The Diabetes Technology Era
We live in a time of technological transformation and the dawn of artificial intelligence. And diabetes technology is also moving ahead at lightning speed. The pace of change can be challenging and overwhelming for parents with a child who has diabetes. They already have to juggle work, family, and the day-to-day adventures of a child with diabetes—now they also have to keep current on the latest developments.
These parents ask themselves, “Is this the best insulin pump for my child?”, or “Is this continuous glucose monitor (CGM) the most accurate?” Every year diabetes companies and websites discuss the latest and greatest technologies to help you to make an informed choice. Diabetes Health has charts where you can compare insulin pumps, blood glucose meters, continuous glucose monitors, and many other diabetes-related items. The 2019 charts can be found at https://www.diabeteshealth.com/charts/.
Diabetes Health has charts where you can compare insulin pumps, blood glucose meters, continuous glucose monitors, and many other diabetes-related items. The 2019 charts can be found at https://www.diabeteshealth.com/charts/.
An insulin pump provides continuous delivery of short-acting insulin 24 hours a day. Insulin pumps are small, computerized devices that imitate the pancreas by delivering small continuous doses of short-acting insulin, also known as the basal rate. The device also is used to deliver variable amounts of insulin when food is eaten, also known as a bolus.
When it comes to insulin pumps, you can check out the individual company’s websites, such as:
- Tandem Diabetes Care at https://www.tandemdiabetes.com/
- Insulet at https://www.myomnipod.com/home
- Medtronic at http://www.medtronicdiabetes.com/home.
If you’re looking for a comparison chart this one from Diabetes Health is a great resource. Choosing an insulin pump can seem confusing, but it doesn’t have to be an overwhelming process. Make a list of what you are looking for in a pump: tubing versus no tubing, CGM integration, closed-loop system, how much insulin can each cartridge hold, maximum basal rate, bolus increments and bolus types, just to name a few.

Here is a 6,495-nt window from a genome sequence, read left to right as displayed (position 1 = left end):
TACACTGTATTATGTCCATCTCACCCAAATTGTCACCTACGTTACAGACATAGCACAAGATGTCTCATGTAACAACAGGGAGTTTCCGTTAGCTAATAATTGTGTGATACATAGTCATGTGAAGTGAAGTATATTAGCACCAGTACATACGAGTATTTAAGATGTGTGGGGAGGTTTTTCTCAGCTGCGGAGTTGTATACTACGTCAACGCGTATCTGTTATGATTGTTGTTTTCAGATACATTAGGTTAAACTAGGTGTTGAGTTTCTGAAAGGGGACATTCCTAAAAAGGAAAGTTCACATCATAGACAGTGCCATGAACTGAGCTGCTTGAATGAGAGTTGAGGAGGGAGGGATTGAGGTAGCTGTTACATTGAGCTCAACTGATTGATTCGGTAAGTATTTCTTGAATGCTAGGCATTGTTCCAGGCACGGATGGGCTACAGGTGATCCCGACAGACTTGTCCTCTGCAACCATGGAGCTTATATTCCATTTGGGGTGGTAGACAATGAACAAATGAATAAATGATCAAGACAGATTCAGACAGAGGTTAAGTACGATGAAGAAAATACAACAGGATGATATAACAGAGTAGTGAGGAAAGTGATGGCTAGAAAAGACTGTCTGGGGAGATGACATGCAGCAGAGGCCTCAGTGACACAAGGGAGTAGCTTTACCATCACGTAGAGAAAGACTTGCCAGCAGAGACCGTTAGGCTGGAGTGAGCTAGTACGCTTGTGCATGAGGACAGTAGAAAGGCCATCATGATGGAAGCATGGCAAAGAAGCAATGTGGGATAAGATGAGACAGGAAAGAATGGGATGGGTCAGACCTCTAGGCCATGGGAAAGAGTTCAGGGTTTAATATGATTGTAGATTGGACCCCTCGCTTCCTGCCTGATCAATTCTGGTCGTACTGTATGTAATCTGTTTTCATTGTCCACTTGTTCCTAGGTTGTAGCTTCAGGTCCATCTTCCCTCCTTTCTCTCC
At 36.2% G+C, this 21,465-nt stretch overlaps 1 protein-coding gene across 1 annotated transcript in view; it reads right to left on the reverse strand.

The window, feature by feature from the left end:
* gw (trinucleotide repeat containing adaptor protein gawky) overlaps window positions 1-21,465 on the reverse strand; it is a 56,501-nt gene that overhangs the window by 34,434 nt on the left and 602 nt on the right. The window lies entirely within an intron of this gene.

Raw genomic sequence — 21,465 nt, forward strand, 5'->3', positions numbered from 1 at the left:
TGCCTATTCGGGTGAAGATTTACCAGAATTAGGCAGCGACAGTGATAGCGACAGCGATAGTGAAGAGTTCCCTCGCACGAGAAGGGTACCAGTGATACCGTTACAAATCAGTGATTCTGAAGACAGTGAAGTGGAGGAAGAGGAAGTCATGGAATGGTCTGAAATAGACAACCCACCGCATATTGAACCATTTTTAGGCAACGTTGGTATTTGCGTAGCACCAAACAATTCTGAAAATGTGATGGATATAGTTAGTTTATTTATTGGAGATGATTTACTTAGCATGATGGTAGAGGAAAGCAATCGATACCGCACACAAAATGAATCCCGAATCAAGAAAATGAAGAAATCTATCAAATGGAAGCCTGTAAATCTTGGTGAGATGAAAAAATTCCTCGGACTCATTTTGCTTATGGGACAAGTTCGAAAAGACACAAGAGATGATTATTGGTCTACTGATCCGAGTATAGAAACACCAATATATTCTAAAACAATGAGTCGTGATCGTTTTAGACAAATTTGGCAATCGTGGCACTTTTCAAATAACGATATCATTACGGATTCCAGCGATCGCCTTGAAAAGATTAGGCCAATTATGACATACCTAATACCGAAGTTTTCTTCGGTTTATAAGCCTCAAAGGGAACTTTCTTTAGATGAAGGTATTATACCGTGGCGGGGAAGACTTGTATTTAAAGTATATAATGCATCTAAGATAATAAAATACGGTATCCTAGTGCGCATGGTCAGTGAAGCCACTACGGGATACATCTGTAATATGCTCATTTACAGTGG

Continuous glucose monitors (CGM) were first approved by the FDA in 1999. A CGM is a small wearable device that tracks your glucose throughout the day and night. The CGM consists of three parts:
- The wireless display device, also called the receiver, has a screen where you can see the current blood glucose reading, glucose readings over last 24 hours, and track how quickly those levels are rising or falling.
- The second piece is the transmitter, which is a small device that fits onto the sensor. It sends the blood glucose information to the display device.
- The third part is the sensor, which is inserted under the skin. The CGM automatically checks your blood sugar every 5 minutes and displays your glucose reading on a screen.
There are many different CGMs to choose from. Dexcom’s G5 and G6, Abbott’s Freestyle Libre, Medtronic’s Guardian Connect, and Eversense from Senseonics all offer the option to transmit glucose readings to a smartphone. The application on your smartphone also allows your child to share his/her blood glucose readings to your smartphone.
This way both the user and parent receive notifications of highs and lows, which can be a comfort to parents when they’re away from their child. These apps have improved in quality and have swept through the diabetes market over the past few years. They’ve gone from an expensive novelty to a must-have treatment tool.
Knowledge is power when it comes to managing diabetes, and the more you educate yourself the better your child—and you—will be. The treatment for diabetes has grown by leaps and bounds and the technology has grown along with it. Keep up to date by checking out the resource page.